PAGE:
2008 - Marseille - France

PAGE 2008: Methodology- Other topics
Marylore Chenel

How to show average bioequivalence of concentrations in a test sample with a reference population pharmacokinetic model?

Marylore Chenel(1), Karl Brendel(1), Emmanuelle Foos-Gilbert(1), Céline M. Laffont(1) and France Mentré(2)

1. Institut de Recherches Internationales Servier, France, (2) INSERM U738 - Université Paris 7, France

Introduction: The case considered here is when a pharmacokinetic (PK) study is performed in a special population (i.e. a specific ethnic group, a high risk population such as renally or hepatically impaired subjects, ...) without a control group. The purpose is to show average bioequivalence of the PK in this specific population to the PK in the reference population using all previous knowledge summarized with a population PK model. Such an approach is an alternative to the classical analyses based on parallel group trials.

Objectives: The objective of the present work was to propose statistical methods to show the absence of difference in PK (average bioequivalence) between the sample obtained from a special population and the reference population PK model. These statistical methods can be applied either to standard PK parameters (AUC and Cmax) or to the whole PK profile. The latter approach is sometimes more relevant.

Methods: The following methods were investigated, using simulations with the reference model: (i) a method based on non-compartmental analysis (NCA) to study standard PK parameters (for rich sampling studies), and (ii) a method based on an extension of visual predictive checks (VPC) for mean concentrations to study the whole PK profile (in rich or sparse sampling studies).

Let's define MR as the reference population PK model already developed, and T the investigated trial in the special population. For both methods, PK parameters or PK profile, the first step is to define the reference means under MR for the parameters or for the concentrations, using the population model. This was done through simulation of K individuals using MR with the design of T, with K being large enough (here, K=1000). For the equivalence limits, the usual values, 0.80 and 1.25, were used for both AUC and Cmax, and by homogeneity, similar limits were used for the whole PK profile.

For the method based on PK parameters, AUC and Cmax were computed by NCA for each subject of T and each of the K simulated individuals using the sampling times of T. Reference mean mR was computed as the exponential of the sample mean of log parameters from the K simulated individuals. For T, sample mean and standard deviation of individual log(AUC) and log(Cmax) were computed. The 90% confidence intervals (CI) for the geometric mean parameters were then derived taking the exponent of the limits of the 90% CI on the log parameters. For each PK parameter, average bioequivalence between T and MR was shown if the 90% CI for the geometric mean parameters on T was included in [mR ´0.8; mR ´1.25].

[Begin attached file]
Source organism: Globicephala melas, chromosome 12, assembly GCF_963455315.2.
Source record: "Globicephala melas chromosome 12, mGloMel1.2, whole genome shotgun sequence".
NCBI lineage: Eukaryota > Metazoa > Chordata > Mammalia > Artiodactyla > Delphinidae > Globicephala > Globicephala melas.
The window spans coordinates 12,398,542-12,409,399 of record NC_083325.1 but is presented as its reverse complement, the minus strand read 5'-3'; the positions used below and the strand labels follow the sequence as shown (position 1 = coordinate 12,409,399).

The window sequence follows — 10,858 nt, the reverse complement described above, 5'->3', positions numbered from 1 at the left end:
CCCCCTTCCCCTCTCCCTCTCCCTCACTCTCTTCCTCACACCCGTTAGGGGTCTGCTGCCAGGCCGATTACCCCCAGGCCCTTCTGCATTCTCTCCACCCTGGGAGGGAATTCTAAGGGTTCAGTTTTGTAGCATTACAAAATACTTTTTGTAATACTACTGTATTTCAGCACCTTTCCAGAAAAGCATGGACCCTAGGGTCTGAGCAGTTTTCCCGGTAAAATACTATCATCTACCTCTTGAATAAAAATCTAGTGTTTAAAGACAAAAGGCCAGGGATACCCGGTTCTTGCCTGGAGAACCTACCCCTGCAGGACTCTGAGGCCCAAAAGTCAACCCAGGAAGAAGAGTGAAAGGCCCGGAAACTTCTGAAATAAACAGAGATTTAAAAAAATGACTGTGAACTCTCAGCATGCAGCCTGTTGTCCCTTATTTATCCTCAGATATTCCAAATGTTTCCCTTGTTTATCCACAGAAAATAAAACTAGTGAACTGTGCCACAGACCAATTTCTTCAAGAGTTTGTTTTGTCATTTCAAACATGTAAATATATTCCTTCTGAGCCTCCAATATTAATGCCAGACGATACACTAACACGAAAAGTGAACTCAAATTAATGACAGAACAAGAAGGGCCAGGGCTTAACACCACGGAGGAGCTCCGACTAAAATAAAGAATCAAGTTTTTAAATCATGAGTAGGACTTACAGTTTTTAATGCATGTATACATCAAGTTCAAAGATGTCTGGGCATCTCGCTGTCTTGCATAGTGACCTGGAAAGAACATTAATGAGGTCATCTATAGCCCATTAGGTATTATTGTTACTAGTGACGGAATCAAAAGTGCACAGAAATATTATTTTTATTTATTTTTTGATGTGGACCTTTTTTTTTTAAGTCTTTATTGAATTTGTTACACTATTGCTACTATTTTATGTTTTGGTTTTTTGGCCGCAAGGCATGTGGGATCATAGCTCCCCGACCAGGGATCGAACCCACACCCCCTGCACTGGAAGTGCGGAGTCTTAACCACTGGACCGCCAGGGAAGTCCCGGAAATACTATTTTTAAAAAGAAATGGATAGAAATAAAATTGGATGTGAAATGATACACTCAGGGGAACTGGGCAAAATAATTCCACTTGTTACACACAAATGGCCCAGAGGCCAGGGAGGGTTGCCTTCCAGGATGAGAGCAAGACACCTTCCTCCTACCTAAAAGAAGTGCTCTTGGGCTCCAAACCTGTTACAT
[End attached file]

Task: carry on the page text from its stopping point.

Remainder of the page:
For the method based on the PK profile, a similar approach was used. At each scheduled time, the reference mean concentration was computed as the exponential of the sample mean of log concentrations from the K simulated individuals. For T, sample mean and standard deviation of individual log concentrations were computed at each scheduled time, and the 90% CI for the geometric mean concentration was derived. In case of average bioequivalence between T and MR, it was expected that the 90% CI of the observed geometric means on T lied within the reference geometric mean times 0.8 and times 1.25. This can be illustrated nicely on a graph of concentrations versus time.

To illustrate those methods, a two-compartment population PK model that had been developed for a compound in development, SX [1], was used as MR. Two datasets were simulated (Nsubjects =100 and nobservations/subject = 16): the first one (Ttrue) was simulated with the parameters values estimated in MR and the other one (Tfalse) was simulated using the same model but with a bioavailability parameter multiplied by 1.5. To perform these methods on PK parameters and on PK profile, K=1000 individuals were simulated.

Results: The proposed methods were successfully illustrated in both simulated trials. As expected, the 90% CI of the mean of each PK parameter, AUC and Cmax, lied within the equivalence limit computed with MR with Ttrue, and were outside with Tfalse.
Moreover, the 90% CI for means of the concentrations lied within the equivalence limit with Ttrue, and were outside the 90% equivalence interval with Tfalse.

Conclusions: An approach was proposed here to assess average bioequivalence using simulation of the PK profile from the reference model. Indeed, studying the whole PK profile may be more relevant than summarizing PK into two PK parameters, AUC and Cmax. Furthermore this approach based on the PK profile can be used in sparse as well as in rich sampling studies whereas the approach based on PK parameters, as presented here using NCA, is limited to rich sampling studies. The approach on parameters could be extended to sparse sampling situation but necessitates to model the data of T. Finally, the use of a reference PK model is advantageous as there is no need to include a control group in the study matching the tested sample in terms of subject's characteristics, which may not be representative of the reference population.

[1] Roy P, Lemenuel-Diot A. and Chenel M. Is it possible to perform equivalent simulations with NONMEM and TS2? PAGE 15 (2006) Abstr 1002 [www.page-meeting.org/abstract=1002]

Reference: PAGE 17 (2008) Abstr 1334 [www.page-meeting.org/?abstract=1334]
Poster: Methodology- Other topics
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